No Way to Treat a First Lady
In No Way to Treat a Lady, Christopher Buckley satirizes the Clinton/Lewinsky scandal with overly ambitious First Lady Beth McMann, who’s accused of murdering her philandering husband after she catches him with a Marilyn Monroe-esque mistress. Most of all, the book mocks the media circus around Beth’s case, which resembles the O.J. Simpson trial.
Cartwheel adopted its outline from college student Amanda Knox, accused of murdering a housemate during study abroad, her supposed guilt compounded by her odd behavior. However, DuBois creates specific details—like Lily Hayes performing a cartwheel during her interrogation—that separate the story. The fact that Knox’s fate was uncertain when the book was published in 2013 further helps Cartwheel stand on its own.
The Wife, the Maid, and the Mistress
Ariel Lawhon drew inspiration not only from the 1930 disappearance of New York City judge Joseph Crater, but from his wife Stella’s odd tradition every year after to toast him on this bizarre anniversary. Speaking through Stella, she also added Crater’s fictional maid and mistress for a strange, three-pronged, delightfully interconnected tale.
House of Leaves
Mark Z. Danielewski
Throughout “The Navidson Record,” war photographer Will Navidson appears haunted by someone he calls Delial. We later discover that Delial is the name he gave to a famine-stricken girl, stalked by a vulture, whose photo he took rather than help her. This subject was real, albeit nameless, immortalized by Pulitzer-winning photographer Kevin Carter (who later took his own life).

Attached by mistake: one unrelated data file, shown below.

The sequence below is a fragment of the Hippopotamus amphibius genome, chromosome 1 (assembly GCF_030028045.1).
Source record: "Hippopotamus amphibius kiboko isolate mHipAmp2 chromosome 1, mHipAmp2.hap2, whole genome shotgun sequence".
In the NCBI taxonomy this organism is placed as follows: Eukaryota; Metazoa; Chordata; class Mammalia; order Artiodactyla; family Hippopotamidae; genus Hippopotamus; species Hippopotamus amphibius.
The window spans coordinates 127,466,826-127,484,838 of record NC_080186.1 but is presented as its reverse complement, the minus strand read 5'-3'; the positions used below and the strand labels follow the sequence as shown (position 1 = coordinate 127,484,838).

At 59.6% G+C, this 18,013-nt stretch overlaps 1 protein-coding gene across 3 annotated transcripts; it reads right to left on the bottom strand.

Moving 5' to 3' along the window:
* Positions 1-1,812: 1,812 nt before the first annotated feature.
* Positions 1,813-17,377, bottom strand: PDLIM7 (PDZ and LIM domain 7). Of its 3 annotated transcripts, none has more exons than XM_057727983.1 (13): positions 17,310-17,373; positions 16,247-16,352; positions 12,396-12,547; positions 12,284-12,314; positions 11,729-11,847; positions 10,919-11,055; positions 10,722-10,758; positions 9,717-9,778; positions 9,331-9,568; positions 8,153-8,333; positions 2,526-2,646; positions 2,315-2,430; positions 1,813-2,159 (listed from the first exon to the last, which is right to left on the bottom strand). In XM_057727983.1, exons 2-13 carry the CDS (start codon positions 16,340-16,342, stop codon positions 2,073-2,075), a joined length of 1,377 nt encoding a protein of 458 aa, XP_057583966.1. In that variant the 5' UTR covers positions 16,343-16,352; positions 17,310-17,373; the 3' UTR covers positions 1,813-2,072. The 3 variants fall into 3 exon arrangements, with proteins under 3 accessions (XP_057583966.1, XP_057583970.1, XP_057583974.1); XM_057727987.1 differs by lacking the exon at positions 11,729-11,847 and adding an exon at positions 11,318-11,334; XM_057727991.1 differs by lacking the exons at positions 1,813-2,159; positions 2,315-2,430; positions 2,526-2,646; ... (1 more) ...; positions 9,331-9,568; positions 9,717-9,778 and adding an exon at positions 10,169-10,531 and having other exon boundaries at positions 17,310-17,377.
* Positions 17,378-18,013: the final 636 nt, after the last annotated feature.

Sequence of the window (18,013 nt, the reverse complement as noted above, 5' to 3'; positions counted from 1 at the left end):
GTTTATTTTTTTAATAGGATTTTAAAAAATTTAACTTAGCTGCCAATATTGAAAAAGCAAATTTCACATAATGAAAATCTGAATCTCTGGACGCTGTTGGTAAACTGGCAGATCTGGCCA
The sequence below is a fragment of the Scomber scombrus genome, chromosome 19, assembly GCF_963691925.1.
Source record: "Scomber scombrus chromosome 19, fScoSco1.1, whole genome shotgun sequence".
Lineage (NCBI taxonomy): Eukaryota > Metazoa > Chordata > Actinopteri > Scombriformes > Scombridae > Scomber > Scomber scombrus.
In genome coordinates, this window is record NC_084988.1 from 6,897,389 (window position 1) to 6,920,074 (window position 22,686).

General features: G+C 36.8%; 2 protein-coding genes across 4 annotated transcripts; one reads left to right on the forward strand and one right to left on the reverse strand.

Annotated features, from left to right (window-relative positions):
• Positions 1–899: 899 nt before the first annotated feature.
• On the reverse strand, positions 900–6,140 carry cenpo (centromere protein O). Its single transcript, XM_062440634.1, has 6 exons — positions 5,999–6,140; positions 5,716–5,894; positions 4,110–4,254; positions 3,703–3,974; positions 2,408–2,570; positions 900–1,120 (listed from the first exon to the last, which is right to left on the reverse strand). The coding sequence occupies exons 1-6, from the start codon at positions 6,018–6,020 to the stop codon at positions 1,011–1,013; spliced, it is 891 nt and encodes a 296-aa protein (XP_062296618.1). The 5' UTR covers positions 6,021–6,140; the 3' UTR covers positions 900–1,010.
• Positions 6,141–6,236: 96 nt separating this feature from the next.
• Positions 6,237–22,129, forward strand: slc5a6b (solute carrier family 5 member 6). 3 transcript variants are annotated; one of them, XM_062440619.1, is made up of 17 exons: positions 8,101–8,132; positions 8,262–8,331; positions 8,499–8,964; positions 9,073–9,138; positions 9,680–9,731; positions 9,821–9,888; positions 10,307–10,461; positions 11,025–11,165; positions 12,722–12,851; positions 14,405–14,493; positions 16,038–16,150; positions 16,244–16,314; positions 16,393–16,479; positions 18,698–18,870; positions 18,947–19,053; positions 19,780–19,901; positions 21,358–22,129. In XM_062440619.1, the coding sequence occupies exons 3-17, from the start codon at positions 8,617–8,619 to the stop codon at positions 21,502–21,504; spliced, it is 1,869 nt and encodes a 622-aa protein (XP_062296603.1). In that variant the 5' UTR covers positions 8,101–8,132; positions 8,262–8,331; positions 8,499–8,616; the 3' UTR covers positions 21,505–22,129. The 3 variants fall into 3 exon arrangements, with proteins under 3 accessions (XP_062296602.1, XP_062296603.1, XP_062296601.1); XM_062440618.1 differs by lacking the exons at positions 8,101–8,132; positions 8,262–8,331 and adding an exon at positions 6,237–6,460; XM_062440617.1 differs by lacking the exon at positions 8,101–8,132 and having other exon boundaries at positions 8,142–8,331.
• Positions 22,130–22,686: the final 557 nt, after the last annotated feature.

After has a compelling protagonist in Devon, a type-A student with an uninspiring maternal figure of her own, who is so in denial about being pregnant that she tries to throw her newborn into the trash. While the setup draws in readers, the follow-through is weak, more about “dumpster babies” than the helpless mothers who abandon them.
The writers of Law & Order aren’t the only ones who pull their stories from the cultural zeitgeist. Novelists tap into the world just as cleverly in these books inspired by real-life shocking revelations and unsolved mysteries. A point of warning: many of these stories are disturbing, based as they are on murders, kidnappings, assaults, affairs, accidents, and other strange phenomenon. But perhaps in reading these writers’ takes on real events, layered with their own experiences, you’ll gain a fresh perspective.